After I Die, I Will Live Through Social Media to Lead Elaborate Treasure Hunts

What will you do after you die?

It’s a hard question to answer considering no one knows for sure what happens. But what if you could leave a program that could carry through with your final requests digitally?

Meet DeadSocial, a company that will freely send pre-made tweets, Facebook posts and LinkedIn posts on your behalf, after you’ve bit the dust.

augmented-grave

An article from Klat.com titled, “Drop dead and still be social,” got me thinking: What can the social me get up to after my physical self is gone?

In the article it states, “Founder James Norris touts DeadSocial as a way to ‘be able to say those final goodbyes.. All messages are public right now, but DeadSocial plans to offer private messaging options in the future.'”

Now I’m not sure about you, but I am quite a fan of hi-jinks, charades, antics, escapades and really any sort of adventure that features some sort of reward or prize at the end of it so when I heard about this it immediately got the cogs a whirring’. What message would I leave behind and who would I leave it to?

I think I might have to leave the most valuable and odd items of my personal collections to different groups of acquaintances whom I have grown close to but who have never met one another and create a massive treasure hunt in which each of them will play a part. Without putting all of the clues together, they will never be able to locate all of the safety deposit boxes, time capsules, and storage centres in which the prizes reside.

There may be projects that they will have to complete such as creating a similar plan for their descendants or putting together a time capsule of their own. I just hope my descendants have the same sense of adventure as I do.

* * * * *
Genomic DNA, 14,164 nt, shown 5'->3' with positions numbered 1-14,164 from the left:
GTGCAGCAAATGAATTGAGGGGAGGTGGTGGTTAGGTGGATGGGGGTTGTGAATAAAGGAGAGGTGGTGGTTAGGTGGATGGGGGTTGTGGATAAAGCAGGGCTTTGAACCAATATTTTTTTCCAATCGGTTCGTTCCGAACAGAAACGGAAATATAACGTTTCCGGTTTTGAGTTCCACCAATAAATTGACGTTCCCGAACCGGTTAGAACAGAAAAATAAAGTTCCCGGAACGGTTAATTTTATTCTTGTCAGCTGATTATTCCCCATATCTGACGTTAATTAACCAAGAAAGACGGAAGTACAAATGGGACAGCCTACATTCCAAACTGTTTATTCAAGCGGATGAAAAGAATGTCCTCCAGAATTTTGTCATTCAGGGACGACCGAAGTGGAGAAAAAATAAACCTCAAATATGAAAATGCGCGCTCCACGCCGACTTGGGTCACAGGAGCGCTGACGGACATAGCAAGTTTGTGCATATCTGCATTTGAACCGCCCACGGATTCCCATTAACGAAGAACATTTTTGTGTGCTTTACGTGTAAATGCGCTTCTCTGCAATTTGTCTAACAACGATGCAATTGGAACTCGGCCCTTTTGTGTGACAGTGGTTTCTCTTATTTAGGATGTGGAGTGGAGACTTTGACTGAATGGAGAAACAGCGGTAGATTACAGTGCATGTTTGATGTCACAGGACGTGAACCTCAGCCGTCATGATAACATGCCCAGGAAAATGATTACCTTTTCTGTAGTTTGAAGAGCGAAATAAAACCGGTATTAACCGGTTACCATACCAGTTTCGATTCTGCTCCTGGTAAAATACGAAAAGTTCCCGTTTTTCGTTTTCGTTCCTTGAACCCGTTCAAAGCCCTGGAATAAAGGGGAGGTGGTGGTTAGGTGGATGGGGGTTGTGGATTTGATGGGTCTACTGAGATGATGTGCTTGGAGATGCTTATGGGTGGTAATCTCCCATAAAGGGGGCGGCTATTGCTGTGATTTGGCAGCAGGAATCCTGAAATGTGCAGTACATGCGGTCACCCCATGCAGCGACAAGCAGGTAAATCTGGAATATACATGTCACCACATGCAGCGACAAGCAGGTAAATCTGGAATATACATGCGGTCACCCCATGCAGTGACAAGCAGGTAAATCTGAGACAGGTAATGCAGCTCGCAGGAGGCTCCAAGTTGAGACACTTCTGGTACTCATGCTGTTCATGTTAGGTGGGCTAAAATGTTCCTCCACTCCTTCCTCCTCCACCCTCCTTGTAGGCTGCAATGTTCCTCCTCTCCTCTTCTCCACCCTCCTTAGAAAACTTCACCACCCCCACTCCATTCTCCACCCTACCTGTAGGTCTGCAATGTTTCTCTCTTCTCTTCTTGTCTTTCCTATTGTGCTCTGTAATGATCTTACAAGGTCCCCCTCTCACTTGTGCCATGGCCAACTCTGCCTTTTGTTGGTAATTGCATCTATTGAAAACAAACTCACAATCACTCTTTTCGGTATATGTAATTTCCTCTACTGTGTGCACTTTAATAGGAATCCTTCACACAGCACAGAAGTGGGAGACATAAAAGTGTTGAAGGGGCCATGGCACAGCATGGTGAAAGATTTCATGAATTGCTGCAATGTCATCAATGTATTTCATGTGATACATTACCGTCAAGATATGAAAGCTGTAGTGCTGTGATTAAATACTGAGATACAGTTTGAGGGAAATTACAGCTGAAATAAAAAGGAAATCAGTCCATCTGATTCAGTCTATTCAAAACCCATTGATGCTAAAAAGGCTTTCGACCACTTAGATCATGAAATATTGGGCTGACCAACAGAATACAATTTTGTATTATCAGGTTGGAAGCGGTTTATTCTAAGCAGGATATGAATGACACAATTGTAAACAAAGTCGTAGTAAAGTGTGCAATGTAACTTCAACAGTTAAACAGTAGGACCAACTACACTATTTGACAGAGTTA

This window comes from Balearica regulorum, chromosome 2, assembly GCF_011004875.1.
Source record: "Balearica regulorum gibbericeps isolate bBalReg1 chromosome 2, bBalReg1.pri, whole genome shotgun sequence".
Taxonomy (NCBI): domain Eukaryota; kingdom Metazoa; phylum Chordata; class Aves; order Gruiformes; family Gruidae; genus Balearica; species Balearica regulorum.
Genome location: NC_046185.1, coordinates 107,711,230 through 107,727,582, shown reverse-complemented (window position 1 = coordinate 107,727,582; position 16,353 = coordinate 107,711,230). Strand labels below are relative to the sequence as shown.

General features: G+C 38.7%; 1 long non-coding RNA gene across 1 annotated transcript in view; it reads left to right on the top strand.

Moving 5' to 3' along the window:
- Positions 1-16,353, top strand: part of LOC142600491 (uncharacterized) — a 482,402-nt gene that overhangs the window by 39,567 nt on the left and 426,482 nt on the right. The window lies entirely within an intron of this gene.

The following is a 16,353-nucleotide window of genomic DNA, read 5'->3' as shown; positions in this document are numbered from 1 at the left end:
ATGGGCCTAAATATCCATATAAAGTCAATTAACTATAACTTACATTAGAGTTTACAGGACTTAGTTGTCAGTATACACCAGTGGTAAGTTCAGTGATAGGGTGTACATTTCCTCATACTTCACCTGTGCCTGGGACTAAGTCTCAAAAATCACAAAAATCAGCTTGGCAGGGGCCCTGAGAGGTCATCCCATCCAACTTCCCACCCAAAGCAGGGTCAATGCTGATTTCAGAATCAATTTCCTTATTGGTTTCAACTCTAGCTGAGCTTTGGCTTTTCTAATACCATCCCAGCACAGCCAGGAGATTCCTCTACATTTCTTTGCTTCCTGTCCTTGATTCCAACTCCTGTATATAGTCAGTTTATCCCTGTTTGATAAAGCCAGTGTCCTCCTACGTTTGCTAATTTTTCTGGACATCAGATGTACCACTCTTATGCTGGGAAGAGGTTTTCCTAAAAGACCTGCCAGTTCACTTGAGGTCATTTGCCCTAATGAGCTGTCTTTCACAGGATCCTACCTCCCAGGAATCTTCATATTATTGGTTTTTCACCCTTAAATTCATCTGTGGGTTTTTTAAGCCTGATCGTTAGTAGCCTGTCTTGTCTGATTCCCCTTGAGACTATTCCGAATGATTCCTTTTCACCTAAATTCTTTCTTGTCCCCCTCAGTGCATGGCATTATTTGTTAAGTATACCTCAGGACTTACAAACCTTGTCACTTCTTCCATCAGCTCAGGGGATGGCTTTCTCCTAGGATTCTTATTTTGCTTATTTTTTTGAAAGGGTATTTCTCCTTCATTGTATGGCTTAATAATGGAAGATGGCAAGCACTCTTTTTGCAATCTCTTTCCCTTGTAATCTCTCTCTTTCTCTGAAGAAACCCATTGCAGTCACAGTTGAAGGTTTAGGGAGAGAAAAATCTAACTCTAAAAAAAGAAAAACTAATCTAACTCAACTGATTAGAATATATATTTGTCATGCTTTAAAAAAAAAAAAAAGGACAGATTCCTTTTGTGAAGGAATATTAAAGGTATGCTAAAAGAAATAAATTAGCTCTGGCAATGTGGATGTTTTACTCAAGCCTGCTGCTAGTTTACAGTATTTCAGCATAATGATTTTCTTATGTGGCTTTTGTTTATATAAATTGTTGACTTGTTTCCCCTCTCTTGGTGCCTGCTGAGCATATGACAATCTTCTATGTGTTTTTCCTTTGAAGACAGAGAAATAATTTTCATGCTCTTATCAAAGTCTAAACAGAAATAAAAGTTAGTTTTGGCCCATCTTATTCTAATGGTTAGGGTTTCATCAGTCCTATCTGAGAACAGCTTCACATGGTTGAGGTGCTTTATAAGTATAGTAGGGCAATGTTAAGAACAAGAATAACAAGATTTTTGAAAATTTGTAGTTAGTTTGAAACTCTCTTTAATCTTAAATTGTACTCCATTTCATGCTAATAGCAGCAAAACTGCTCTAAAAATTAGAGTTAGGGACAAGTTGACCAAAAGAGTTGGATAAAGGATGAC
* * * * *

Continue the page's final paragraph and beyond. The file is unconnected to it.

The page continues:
tweet-from-the-grave
Building upon the premise of setting up pre-made messages to be distributed, an app-in-the-making called ‘LivesOn‘ seeks to, “allow users to keep posting Twitter updates from beyond the grave, independently using intricate knowledge of your online character to create a virtual continuation of your personality after you die.” Source
There are also more companies that have entered into this market but these two have been the most featured in he news recently.

An article on Russia Today explains,

LivesOn’ will let users pursue ‘life after death’ on their social media profiles, letting the deceased communicate with loved ones. LivesOn will keep posting after you kick the bucket, following the example of the DeadSocial platform. “When your heart stops beating, you’ll keep tweeting,” says the new application’s tagline.

The website is already functional and is accepting applicants. So I ask myself what would the recreated social me say?
Would these posts comfort or worry my contacts? If I saw a loved ones’ post from the grave, I think that their personal quirks and idiosyncrasies would win me over with overly nostalgic feelings.
Well I guess this is the first stepping stone on the path to immortality unlocked by virtual realities.
Soon the person may not have to come first and the bot might actually have a personality without ever having been flesh.
As far as concepts go to reach past the grave, this one stands out because of the ease of use, free nature, and revolutionizing the ‘final letter’ by actually creating a ‘final writer’ and having it continually post final letters based upon the kind of content you posted while you were alive.
deadsocial

So reader, what do you think? Do you find the dead sharing social media secrets comforting or creepy?

Would you allow a digital version of your personality to roam free across the internet for all eternity?

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2 thoughts on “After I Die, I Will Live Through Social Media to Lead Elaborate Treasure Hunts

  1. Read the book ‘Ready Player One’.
    Its Awesome and in it a dead masssively wealthy gaming tycoon leaves his inheritance in the form of a treasure hunt for easter eggs he has left in the virtual world. Cracking the riddles requires intimate knowledge of the 80’s and video game history.

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